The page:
Abigail Morgan is a sophomore majoring in microbiology with pre-veterinary emphasis, and she is minoring in public health. Her goals after graduating with her bachelor’s degree are to receive a masters degree in public health, to achieve a doctorate in veterinary medicine and to work with infectious diseases – specifically zoonotic – on a global scale. Driven by the limitless potential of the unknown in the field, Abby plans to work with wildlife, humans, forests, and their general health and conservation to further persuade a future with a One Health perspective.
Victoria Ashby is a freshman at Auburn University working towards a Bachelor of Science in Microbiology with Pre-Vet concentration along with a double minor in Public Health and Natural Resources Ecology. She has a strong interest in exploring infectious disease ecology research, and hopes to pursue a career in veterinary epidemiology surrounding the One Health Initiative.
Cullen Anderson is a Wildlife Ecology and Management student. He is an outdoorsy dude and loves just sitting out in the woods for hours, hiking, and generally enjoying nature. He is interested in predator ecology in general, but specifically carnivore genetics in Madagascar. He is also interested in the genetic identity of the mysterious Malagasy black forest cat known as the fitoaty.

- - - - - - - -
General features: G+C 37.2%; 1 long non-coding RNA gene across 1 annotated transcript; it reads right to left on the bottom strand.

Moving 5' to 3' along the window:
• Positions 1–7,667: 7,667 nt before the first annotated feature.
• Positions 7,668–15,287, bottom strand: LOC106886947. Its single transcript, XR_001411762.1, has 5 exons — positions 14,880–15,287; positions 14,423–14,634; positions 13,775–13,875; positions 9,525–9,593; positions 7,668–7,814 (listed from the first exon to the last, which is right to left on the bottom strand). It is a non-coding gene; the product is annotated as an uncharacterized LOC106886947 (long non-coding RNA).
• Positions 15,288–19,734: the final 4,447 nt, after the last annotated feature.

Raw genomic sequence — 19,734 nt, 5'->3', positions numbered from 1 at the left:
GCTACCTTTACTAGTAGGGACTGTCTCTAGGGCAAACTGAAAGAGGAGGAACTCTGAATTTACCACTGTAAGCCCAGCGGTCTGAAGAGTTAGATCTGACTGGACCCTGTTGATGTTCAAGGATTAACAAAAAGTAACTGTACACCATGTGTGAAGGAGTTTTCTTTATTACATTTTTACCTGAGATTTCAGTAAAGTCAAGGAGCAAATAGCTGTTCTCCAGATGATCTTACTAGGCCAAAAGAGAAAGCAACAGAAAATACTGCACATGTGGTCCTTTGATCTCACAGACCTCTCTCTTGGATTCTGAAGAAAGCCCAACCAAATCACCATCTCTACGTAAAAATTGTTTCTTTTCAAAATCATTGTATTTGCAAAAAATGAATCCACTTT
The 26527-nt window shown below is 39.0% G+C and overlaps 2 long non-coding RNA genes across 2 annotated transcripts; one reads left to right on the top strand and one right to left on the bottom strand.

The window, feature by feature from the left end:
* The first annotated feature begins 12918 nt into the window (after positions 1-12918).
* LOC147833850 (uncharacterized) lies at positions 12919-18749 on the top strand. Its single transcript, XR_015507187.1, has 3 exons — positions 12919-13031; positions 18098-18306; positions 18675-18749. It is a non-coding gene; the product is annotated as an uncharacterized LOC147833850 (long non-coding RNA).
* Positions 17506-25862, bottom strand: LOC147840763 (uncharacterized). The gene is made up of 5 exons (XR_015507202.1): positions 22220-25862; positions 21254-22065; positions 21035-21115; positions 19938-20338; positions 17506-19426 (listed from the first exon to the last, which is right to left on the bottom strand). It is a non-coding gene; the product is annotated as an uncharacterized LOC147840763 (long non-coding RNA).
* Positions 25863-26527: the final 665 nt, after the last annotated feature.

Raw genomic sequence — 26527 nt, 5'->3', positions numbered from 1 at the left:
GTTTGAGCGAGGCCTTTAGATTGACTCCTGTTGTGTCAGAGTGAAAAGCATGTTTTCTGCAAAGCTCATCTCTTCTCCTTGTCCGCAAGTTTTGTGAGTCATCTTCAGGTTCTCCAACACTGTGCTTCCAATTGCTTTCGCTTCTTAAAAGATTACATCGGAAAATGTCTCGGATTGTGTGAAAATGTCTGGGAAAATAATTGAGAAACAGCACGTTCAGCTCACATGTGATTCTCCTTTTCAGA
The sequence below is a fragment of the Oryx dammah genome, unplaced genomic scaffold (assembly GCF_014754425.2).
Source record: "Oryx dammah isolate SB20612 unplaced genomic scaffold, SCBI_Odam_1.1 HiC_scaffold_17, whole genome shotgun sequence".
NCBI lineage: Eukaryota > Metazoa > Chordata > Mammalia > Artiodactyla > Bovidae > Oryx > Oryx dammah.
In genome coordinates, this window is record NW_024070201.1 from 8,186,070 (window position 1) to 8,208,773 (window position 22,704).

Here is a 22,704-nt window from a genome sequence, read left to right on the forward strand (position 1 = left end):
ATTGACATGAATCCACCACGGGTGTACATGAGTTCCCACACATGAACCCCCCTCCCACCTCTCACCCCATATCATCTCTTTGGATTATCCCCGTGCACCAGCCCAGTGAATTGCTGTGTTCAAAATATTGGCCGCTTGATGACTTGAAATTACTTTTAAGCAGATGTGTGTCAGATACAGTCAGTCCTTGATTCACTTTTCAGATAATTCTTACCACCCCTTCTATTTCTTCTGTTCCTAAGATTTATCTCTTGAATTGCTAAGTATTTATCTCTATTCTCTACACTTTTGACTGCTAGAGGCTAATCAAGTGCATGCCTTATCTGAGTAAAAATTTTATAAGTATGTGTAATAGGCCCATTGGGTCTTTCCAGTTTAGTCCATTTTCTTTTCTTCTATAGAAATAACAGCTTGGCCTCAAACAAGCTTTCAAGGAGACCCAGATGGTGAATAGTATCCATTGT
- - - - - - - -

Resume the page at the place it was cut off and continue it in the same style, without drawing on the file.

Shelby Zikeli received her M.S in Wildlife Science and is currently enrolled as a PhD student in the Hood Lab at Auburn for a PhD. She received her B.S in Science from California University of Pennsylvania. Past research includes; studying the presence of Toxoplasma gondii in Madagascar’s small rodents as well as aiding in a long -term study of the relationships between native and invasive species in Ronamafana National Park, Madagascar. She is currently working on small mammal research relating to Lyme disease and the abundance and distribution of its small-mammal host species in Alabama.
is a student at Auburn University’s College of Veterinary Medicine. She graduated summa cum laude from Eastern Kentucky University with her Bachelor of Science. Victoria was recently accepted into the Merial Summer Scholars Research Program through the College of Veterinary Medicine. This summer she will travel to Madagascar with Dr. Sarah Zohdy to study the ecological drivers of diseases in both humans and animals, especially lemurs. They will take a One Health approach to improving wildlife conservation while simultaneously improving human health.